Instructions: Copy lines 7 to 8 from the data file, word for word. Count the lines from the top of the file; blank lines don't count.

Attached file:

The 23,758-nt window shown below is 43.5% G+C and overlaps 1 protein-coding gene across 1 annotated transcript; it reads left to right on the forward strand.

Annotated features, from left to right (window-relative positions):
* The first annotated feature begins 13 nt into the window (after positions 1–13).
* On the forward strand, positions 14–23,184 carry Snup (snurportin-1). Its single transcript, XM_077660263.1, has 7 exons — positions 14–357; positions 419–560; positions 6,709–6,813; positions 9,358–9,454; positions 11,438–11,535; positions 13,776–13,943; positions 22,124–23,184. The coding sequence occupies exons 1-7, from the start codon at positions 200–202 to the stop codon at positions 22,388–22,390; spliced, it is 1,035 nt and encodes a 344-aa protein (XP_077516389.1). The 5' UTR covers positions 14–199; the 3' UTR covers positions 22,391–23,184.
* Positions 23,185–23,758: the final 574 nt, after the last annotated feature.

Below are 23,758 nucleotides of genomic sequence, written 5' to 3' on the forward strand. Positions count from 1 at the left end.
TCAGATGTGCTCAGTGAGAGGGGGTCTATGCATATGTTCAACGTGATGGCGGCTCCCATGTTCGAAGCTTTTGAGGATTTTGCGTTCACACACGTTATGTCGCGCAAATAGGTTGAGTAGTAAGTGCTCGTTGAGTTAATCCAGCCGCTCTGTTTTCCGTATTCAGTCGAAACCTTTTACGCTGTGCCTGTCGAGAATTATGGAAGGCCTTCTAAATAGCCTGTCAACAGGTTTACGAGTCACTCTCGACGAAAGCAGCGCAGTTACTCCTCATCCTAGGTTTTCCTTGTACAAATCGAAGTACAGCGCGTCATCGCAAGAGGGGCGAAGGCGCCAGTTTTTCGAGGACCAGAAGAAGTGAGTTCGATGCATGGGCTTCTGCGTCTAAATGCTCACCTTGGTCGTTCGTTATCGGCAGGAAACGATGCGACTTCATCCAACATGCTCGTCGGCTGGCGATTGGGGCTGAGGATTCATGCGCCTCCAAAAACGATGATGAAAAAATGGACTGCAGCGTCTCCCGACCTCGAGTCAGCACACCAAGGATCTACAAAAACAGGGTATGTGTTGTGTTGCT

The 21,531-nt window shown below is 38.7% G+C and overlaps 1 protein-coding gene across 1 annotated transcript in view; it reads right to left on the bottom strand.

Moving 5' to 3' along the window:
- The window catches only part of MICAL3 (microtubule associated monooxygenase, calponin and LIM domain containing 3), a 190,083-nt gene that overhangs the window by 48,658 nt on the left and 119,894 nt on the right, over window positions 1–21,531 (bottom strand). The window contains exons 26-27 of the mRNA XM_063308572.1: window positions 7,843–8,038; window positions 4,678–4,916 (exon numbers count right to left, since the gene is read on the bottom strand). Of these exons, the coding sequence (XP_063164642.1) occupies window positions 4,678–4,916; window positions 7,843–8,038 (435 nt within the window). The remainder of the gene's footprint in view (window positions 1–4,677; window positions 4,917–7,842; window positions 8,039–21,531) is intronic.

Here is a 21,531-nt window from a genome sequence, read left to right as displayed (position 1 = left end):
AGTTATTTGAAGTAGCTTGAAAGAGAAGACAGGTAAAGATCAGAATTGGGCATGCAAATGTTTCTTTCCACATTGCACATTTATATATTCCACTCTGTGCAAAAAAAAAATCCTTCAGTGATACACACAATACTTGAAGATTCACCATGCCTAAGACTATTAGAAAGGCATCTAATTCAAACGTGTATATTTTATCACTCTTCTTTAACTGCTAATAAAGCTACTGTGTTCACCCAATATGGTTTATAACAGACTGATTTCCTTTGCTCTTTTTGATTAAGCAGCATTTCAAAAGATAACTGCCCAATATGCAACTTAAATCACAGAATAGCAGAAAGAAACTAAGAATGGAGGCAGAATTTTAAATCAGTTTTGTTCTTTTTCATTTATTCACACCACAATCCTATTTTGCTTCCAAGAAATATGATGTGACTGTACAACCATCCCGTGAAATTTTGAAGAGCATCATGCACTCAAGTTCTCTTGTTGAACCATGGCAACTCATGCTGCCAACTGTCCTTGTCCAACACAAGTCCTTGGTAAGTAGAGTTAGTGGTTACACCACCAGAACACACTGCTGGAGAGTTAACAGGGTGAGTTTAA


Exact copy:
TCAGATGTGCTCAGTGAGAGGGGGTCTATGCATATGTTCAACGTGATGGCGGCTCCCATGTTCGAAGCTTTTGAGGATTTTGCGTTCACACACGTTATGTCGCGCAAATAGGTTGAGTAGTAAGTGCTCGTTGAGTTAATCCAGCCGCTCTGTTTTCCGTATTCAGTCGAAACCTTTTACGCTGTGCCTGTCGAGAATTATGGAAGGCCTTCTAAATAGCCTGTCAACAGGTTTACGAGTCACTCTCGACGAAAGCAGCGCAGTTACTCCTCATCCTAGGTTTTCCTTGTACAAATCGAAGTACAGCGCGTCATCGCAAGAGGGGCGAAGGCGCCAGTTTTTCGAGGACCAGAAGAAGTGAGTTCGATGCATGGGCTTCTGCGTCTAAATGCTCACCTTGGTCGTTCGTTATCGGCAGGAAACGATGCGACTTCATCCAACATGCTCGTCGGCTGGCGATTGGGGCTGAGGATTCATGCGCCTCCAAAAACGATGATGAAAAAATGGACTGCAGCGTCTCCCGACCTCGAGTCAGCACACCAAGGATCTACAAAAACAGGGTATGTGTTGTGTTGCT

The 21,531-nt window shown below is 38.7% G+C and overlaps 1 protein-coding gene across 1 annotated transcript in view; it reads right to left on the bottom strand.